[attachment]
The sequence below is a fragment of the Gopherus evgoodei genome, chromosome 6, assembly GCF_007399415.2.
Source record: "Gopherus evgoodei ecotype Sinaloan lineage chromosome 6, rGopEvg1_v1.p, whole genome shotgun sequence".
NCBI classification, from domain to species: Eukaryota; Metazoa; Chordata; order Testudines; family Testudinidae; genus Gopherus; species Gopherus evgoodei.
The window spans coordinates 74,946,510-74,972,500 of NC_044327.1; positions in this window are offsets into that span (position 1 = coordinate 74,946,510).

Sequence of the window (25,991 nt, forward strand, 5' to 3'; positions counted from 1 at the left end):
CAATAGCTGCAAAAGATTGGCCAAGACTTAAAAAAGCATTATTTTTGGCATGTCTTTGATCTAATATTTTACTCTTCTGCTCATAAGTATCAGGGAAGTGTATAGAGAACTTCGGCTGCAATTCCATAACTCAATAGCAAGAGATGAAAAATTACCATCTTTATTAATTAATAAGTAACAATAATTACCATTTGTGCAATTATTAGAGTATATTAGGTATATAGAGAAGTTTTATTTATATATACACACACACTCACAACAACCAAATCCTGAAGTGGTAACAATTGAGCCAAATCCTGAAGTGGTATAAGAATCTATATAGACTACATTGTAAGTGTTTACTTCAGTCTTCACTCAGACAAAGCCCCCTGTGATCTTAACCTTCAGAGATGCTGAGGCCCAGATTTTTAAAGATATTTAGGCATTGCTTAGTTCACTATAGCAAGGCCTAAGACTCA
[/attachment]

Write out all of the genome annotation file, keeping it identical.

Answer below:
The sequence below is a fragment of the Gopherus evgoodei genome, chromosome 6, assembly GCF_007399415.2.
Source record: "Gopherus evgoodei ecotype Sinaloan lineage chromosome 6, rGopEvg1_v1.p, whole genome shotgun sequence".
NCBI classification, from domain to species: Eukaryota; Metazoa; Chordata; order Testudines; family Testudinidae; genus Gopherus; species Gopherus evgoodei.
The window spans coordinates 74,946,510-74,972,500 of NC_044327.1; positions in this window are offsets into that span (position 1 = coordinate 74,946,510).

Sequence of the window (25,991 nt, forward strand, 5' to 3'; positions counted from 1 at the left end):
CAATAGCTGCAAAAGATTGGCCAAGACTTAAAAAAGCATTATTTTTGGCATGTCTTTGATCTAATATTTTACTCTTCTGCTCATAAGTATCAGGGAAGTGTATAGAGAACTTCGGCTGCAATTCCATAACTCAATAGCAAGAGATGAAAAATTACCATCTTTATTAATTAATAAGTAACAATAATTACCATTTGTGCAATTATTAGAGTATATTAGGTATATAGAGAAGTTTTATTTATATATACACACACACTCACAACAACCAAATCCTGAAGTGGTAACAATTGAGCCAAATCCTGAAGTGGTATAAGAATCTATATAGACTACATTGTAAGTGTTTACTTCAGTCTTCACTCAGACAAAGCCCCCTGTGATCTTAACCTTCAGAGATGCTGAGGCCCAGATTTTTAAAGATATTTAGGCATTGCTTAGTTCACTATAGCAAGGCCTAAGACTCA